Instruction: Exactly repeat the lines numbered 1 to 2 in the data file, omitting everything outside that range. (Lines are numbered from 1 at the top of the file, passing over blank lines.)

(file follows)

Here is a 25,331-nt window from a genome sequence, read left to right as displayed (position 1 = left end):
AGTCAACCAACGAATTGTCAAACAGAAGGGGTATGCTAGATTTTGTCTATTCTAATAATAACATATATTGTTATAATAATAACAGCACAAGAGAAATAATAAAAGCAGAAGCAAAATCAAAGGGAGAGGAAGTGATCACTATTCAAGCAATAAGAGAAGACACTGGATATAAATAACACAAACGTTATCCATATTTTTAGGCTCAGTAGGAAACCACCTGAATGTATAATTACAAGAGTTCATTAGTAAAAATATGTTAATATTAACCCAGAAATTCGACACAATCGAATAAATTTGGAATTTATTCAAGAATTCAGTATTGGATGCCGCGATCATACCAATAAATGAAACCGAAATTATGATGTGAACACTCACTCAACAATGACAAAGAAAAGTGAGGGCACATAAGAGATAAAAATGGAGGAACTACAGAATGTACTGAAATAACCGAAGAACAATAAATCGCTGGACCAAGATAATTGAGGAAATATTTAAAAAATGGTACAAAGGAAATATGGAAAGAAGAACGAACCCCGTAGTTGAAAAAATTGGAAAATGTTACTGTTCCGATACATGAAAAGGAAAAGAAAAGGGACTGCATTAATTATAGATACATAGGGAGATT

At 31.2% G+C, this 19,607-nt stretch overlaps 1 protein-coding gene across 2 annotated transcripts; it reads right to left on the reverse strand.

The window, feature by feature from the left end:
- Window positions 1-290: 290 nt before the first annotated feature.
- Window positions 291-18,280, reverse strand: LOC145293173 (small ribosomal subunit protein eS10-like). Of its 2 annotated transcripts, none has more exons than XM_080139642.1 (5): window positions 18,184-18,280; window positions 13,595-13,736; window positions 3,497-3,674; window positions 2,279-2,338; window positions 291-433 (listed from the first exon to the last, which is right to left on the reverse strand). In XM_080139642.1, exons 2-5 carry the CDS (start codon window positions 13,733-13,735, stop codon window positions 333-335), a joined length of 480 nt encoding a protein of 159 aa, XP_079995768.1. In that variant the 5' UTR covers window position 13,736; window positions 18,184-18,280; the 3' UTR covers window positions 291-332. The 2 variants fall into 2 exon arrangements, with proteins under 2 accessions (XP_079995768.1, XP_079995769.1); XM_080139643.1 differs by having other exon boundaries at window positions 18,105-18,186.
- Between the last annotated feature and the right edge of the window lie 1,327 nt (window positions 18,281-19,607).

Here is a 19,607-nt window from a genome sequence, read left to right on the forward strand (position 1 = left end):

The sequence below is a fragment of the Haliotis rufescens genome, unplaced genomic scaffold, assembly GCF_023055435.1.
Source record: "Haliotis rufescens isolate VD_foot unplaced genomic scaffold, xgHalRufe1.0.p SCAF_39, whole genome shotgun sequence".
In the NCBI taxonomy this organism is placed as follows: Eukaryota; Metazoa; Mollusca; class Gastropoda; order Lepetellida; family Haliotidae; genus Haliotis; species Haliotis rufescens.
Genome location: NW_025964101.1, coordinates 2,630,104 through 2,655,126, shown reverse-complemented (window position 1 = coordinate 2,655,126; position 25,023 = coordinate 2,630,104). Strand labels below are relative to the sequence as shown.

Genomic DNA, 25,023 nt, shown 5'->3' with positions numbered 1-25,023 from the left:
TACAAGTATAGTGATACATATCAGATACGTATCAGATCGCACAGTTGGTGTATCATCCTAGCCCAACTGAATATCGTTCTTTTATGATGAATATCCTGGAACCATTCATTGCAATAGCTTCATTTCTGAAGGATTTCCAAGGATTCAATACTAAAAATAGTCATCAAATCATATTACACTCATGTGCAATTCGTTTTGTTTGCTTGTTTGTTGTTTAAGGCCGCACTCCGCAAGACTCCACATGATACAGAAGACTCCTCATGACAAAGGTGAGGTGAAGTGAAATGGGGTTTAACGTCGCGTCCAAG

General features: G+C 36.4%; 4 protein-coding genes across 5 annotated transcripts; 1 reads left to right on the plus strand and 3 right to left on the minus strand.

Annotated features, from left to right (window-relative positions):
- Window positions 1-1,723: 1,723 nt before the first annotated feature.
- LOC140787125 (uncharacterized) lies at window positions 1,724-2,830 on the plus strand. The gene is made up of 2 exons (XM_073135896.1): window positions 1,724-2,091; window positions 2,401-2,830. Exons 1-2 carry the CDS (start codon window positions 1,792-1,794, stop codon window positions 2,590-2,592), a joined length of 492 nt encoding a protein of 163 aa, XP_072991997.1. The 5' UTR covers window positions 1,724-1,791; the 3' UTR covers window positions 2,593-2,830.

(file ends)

Here is a 25,331-nt window from a genome sequence, read left to right as displayed (position 1 = left end):
AGTCAACCAACGAATTGTCAAACAGAAGGGGTATGCTAGATTTTGTCTATTCTAATAATAACATATATTGTTATAATAATAACAGCACAAGAGAAATAATAAAAGCAGAAGCAAAATCAAAGGGAGAGGAAGTGATCACTATTCAAGCAATAAGAGAAGACACTGGATATAAATAACACAAACGTTATCCATATTTTTAGGCTCAGTAGGAAACCACCTGAATGTATAATTACAAGAGTTCATTAGTAAAAATATGTTAATATTAACCCAGAAATTCGACACAATCGAATAAATTTGGAATTTATTCAAGAATTCAGTATTGGATGCCGCGATCATACCAATAAATGAAACCGAAATTATGATGTGAACACTCACTCAACAATGACAAAGAAAAGTGAGGGCACATAAGAGATAAAAATGGAGGAACTACAGAATGTACTGAAATAACCGAAGAACAATAAATCGCTGGACCAAGATAATTGAGGAAATATTTAAAAAATGGTACAAAGGAAATATGGAAAGAAGAACGAACCCCGTAGTTGAAAAAATTGGAAAATGTTACTGTTCCGATACATGAAAAGGAAAAGAAAAGGGACTGCATTAATTATAGATACATAGGGAGATT